Labor Day Weekend: Taking a Break from Teaching

It is difficult to balance being a mother and a professional. Sometimes it feels like I am always looking for the next adventure, whether that involves writing, online prep, or starting a nonprofit. I can often forget to stop and smell the flowers. But, no time like the present and this upcoming Labor Day weekend is such a beacon for new schedules and returning to routine that I cannot help but take some time to reflect…

For most children summer is a lazy time–making friends, relaxing in the sun, campfires and swimming. I can almost hear the collective groan of children everywhere as this weekend approaches and marks the inevitable end of summer. However, I cannot help but think that somewhere, deep down, they are a little excited too.

My children are ages eight and eleven and I often try to think about how I looked at the world from these ages. I remember the excitement mixed with anxiety about new classrooms, a new wing of the school, new students. I had to have the coolest folders, the best pens and run as fast as I could from the embarrassing clothes my mother wanted me to buy. In this respect, things have not changed too much. In other ways, my children are living childhood in a way that I never experienced.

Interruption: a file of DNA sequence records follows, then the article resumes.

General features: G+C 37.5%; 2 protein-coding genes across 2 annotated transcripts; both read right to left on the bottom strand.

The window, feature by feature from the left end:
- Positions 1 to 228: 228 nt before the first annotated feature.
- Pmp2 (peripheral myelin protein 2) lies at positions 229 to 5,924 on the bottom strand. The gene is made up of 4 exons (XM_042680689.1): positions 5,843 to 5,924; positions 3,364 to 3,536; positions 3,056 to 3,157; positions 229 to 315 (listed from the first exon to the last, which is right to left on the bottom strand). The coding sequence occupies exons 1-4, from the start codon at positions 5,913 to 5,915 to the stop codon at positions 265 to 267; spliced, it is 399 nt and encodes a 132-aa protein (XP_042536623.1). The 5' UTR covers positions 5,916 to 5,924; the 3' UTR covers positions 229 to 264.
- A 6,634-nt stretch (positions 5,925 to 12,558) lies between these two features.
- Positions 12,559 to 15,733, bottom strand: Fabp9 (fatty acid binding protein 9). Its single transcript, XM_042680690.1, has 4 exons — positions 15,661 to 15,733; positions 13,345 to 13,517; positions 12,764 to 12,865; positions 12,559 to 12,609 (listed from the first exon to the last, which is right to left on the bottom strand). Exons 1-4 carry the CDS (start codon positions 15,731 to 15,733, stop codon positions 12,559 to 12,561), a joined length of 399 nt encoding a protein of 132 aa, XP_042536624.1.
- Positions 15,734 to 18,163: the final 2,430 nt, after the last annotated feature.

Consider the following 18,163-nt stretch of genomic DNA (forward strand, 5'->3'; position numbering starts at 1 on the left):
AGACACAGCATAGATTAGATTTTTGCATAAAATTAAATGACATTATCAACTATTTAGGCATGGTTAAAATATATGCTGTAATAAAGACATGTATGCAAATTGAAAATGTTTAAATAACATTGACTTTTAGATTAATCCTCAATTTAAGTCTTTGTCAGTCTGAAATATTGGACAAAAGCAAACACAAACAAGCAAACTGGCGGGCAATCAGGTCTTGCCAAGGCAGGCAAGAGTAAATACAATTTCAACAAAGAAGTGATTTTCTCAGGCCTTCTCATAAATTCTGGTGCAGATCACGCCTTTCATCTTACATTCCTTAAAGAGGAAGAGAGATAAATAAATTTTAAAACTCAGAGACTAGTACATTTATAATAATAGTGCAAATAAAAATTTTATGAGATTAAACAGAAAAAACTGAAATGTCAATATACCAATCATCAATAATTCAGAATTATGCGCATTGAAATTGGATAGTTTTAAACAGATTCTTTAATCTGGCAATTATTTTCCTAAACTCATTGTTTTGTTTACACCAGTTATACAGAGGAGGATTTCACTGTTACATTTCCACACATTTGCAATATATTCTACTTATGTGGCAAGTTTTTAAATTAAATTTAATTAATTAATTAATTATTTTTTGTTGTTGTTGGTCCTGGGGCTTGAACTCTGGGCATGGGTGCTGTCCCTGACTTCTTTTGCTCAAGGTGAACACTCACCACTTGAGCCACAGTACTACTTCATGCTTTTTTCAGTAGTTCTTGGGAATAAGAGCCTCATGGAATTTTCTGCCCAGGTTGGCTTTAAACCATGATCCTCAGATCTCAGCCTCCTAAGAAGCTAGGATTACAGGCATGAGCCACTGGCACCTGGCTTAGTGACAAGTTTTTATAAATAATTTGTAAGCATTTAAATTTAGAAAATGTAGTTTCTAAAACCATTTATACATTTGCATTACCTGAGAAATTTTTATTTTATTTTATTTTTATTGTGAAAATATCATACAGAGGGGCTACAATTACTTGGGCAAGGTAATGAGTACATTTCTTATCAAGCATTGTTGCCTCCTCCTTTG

The pressure placed on school and college and grades is astounding.  And as much as kids everywhere are relishing their last few days of summer, they are also looking forward to being in a routine. As fun as summer is for a child, it can be a little boring too. At a certain point all of us feel the string of routine and purpose pulling us up off the beach. As humans we are compelled to create, to improve, to strive. Children feel this too, and this is why establishing good habits for your children and making a back to school plan makes life easier for the whole family.  As the parent, you must show your children how to bring order to their lives.

So, take a deep breath, and try to feel excited about that upcoming routine too. If the whole year consisted of summertime idleness, we would not have a future of children who are doctors, novelists, and physicists…

At least this is how I am trying to look at Labor Day: a day to get my bearings and set new personal goals for time management, parenthood, and personal endeavors. After all, without these lifelong pursuits a slow summer day just wouldn’t feel as good.

Now if only I can make it onto my chaise lounge in time to let the day unfold…

Leave a Reply

  • (will not be published)

Blog Categories